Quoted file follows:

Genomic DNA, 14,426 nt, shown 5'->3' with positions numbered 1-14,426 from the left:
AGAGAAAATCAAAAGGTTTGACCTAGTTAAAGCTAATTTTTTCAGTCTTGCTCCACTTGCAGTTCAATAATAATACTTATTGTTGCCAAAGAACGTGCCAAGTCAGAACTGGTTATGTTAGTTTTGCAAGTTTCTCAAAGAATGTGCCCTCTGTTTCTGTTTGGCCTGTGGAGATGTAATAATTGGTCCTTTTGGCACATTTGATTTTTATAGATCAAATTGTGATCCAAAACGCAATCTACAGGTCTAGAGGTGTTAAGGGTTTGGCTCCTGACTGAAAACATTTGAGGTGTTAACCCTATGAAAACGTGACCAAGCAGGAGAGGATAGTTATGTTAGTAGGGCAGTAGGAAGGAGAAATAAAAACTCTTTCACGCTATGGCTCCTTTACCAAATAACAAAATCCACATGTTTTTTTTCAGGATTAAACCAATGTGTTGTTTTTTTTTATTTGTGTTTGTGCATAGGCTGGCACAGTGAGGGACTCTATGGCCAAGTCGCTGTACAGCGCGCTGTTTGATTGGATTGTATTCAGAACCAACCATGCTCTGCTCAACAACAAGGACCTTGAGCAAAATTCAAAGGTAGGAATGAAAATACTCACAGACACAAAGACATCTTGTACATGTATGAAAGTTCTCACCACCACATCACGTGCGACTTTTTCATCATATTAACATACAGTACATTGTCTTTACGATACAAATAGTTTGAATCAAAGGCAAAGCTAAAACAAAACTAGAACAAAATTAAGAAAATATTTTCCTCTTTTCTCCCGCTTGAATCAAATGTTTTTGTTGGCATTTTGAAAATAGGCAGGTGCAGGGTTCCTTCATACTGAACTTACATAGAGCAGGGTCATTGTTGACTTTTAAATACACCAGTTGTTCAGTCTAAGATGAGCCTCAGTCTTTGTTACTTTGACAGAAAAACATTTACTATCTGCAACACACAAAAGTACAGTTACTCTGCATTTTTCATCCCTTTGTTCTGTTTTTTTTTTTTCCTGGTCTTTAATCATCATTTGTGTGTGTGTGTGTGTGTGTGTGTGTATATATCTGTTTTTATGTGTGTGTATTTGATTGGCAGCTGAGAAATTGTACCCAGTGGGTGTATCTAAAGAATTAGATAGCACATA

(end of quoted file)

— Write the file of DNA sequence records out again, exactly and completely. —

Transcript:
Genomic DNA, 14,426 nt, shown 5'->3' with positions numbered 1-14,426 from the left:
AGAGAAAATCAAAAGGTTTGACCTAGTTAAAGCTAATTTTTTCAGTCTTGCTCCACTTGCAGTTCAATAATAATACTTATTGTTGCCAAAGAACGTGCCAAGTCAGAACTGGTTATGTTAGTTTTGCAAGTTTCTCAAAGAATGTGCCCTCTGTTTCTGTTTGGCCTGTGGAGATGTAATAATTGGTCCTTTTGGCACATTTGATTTTTATAGATCAAATTGTGATCCAAAACGCAATCTACAGGTCTAGAGGTGTTAAGGGTTTGGCTCCTGACTGAAAACATTTGAGGTGTTAACCCTATGAAAACGTGACCAAGCAGGAGAGGATAGTTATGTTAGTAGGGCAGTAGGAAGGAGAAATAAAAACTCTTTCACGCTATGGCTCCTTTACCAAATAACAAAATCCACATGTTTTTTTTCAGGATTAAACCAATGTGTTGTTTTTTTTTATTTGTGTTTGTGCATAGGCTGGCACAGTGAGGGACTCTATGGCCAAGTCGCTGTACAGCGCGCTGTTTGATTGGATTGTATTCAGAACCAACCATGCTCTGCTCAACAACAAGGACCTTGAGCAAAATTCAAAGGTAGGAATGAAAATACTCACAGACACAAAGACATCTTGTACATGTATGAAAGTTCTCACCACCACATCACGTGCGACTTTTTCATCATATTAACATACAGTACATTGTCTTTACGATACAAATAGTTTGAATCAAAGGCAAAGCTAAAACAAAACTAGAACAAAATTAAGAAAATATTTTCCTCTTTTCTCCCGCTTGAATCAAATGTTTTTGTTGGCATTTTGAAAATAGGCAGGTGCAGGGTTCCTTCATACTGAACTTACATAGAGCAGGGTCATTGTTGACTTTTAAATACACCAGTTGTTCAGTCTAAGATGAGCCTCAGTCTTTGTTACTTTGACAGAAAAACATTTACTATCTGCAACACACAAAAGTACAGTTACTCTGCATTTTTCATCCCTTTGTTCTGTTTTTTTTTTTTCCTGGTCTTTAATCATCATTTGTGTGTGTGTGTGTGTGTGTGTGTGTATATATCTGTTTTTATGTGTGTGTATTTGATTGGCAGCTGAGAAATTGTACCCAGTGGGTGTATCTAAAGAATTAGATAGCACATA